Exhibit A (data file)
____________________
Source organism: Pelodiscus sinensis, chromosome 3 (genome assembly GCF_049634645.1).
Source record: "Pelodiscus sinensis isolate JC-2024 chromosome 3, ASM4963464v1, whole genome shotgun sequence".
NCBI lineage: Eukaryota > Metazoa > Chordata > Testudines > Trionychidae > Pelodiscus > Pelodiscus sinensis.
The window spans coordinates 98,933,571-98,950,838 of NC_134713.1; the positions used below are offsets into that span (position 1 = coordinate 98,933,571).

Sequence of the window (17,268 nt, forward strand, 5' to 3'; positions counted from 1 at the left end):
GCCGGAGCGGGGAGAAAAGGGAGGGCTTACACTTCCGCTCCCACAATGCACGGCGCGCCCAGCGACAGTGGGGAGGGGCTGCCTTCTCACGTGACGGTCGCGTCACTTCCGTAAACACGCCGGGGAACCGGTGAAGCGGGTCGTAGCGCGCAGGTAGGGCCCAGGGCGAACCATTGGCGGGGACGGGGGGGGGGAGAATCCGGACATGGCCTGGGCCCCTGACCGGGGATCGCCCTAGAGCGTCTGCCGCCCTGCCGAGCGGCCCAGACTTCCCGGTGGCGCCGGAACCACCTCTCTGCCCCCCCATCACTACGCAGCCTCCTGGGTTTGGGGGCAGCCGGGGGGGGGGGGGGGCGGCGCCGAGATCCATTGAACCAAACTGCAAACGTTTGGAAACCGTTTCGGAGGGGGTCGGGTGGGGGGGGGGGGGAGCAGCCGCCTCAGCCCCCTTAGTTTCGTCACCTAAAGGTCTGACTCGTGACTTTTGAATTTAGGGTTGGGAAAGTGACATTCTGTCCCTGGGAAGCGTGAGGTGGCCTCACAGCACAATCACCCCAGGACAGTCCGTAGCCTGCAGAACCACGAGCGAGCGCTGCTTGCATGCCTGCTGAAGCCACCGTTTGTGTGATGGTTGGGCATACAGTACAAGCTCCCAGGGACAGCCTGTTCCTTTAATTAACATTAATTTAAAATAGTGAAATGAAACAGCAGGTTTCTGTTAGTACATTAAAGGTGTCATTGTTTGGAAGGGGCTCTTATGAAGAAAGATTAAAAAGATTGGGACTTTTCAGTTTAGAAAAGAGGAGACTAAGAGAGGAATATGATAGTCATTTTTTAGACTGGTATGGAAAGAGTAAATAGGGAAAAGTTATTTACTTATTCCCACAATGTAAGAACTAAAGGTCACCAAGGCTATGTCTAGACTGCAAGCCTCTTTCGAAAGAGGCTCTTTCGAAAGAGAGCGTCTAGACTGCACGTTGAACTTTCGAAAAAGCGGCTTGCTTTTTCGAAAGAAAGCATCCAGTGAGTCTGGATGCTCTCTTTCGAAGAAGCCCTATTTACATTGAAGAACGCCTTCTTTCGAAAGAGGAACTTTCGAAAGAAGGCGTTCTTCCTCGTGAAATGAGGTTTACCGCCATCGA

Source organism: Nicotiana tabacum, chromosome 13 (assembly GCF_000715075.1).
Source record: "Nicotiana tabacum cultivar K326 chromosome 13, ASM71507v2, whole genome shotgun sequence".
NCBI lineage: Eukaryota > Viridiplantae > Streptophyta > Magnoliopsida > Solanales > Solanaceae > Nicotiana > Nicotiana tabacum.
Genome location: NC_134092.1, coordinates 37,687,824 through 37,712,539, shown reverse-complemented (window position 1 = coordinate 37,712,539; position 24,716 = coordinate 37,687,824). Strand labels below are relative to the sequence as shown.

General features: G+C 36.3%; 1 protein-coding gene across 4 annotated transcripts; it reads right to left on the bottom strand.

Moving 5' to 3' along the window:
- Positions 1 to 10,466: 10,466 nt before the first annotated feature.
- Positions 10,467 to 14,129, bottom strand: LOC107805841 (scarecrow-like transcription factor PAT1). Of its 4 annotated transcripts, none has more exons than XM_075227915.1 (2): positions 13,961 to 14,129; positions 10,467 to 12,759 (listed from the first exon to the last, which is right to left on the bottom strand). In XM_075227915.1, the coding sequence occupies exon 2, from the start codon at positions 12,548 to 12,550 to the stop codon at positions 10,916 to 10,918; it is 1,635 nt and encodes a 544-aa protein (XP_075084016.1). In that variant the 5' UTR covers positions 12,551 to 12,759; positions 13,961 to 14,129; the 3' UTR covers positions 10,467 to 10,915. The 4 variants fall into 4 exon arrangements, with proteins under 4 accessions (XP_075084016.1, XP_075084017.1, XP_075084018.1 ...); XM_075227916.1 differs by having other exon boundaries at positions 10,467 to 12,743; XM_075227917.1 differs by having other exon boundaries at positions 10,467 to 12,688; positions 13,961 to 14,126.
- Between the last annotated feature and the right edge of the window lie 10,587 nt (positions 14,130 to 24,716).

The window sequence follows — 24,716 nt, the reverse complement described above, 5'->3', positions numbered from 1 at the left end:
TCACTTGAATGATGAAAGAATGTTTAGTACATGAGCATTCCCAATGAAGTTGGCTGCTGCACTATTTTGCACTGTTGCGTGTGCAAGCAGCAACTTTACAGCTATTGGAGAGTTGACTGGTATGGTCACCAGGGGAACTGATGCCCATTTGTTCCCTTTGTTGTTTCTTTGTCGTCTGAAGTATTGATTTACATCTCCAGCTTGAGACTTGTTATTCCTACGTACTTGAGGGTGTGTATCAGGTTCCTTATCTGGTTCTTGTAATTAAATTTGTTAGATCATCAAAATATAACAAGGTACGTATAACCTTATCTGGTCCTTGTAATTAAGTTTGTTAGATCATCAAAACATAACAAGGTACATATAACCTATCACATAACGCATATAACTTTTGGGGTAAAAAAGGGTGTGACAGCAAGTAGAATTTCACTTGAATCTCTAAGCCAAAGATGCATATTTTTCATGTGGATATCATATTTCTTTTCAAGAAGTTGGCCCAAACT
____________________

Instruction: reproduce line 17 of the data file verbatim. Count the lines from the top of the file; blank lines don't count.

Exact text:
TCACTTGAATGATGAAAGAATGTTTAGTACATGAGCATTCCCAATGAAGTTGGCTGCTGCACTATTTTGCACTGTTGCGTGTGCAAGCAGCAACTTTACAGCTATTGGAGAGTTGACTGGTATGGTCACCAGGGGAACTGATGCCCATTTGTTCCCTTTGTTGTTTCTTTGTCGTCTGAAGTATTGATTTACATCTCCAGCTTGAGACTTGTTATTCCTACGTACTTGAGGGTGTGTATCAGGTTCCTTATCTGGTTCTTGTAATTAAATTTGTTAGATCATCAAAATATAACAAGGTACGTATAACCTTATCTGGTCCTTGTAATTAAGTTTGTTAGATCATCAAAACATAACAAGGTACATATAACCTATCACATAACGCATATAACTTTTGGGGTAAAAAAGGGTGTGACAGCAAGTAGAATTTCACTTGAATCTCTAAGCCAAAGATGCATATTTTTCATGTGGATATCATATTTCTTTTCAAGAAGTTGGCCCAAACT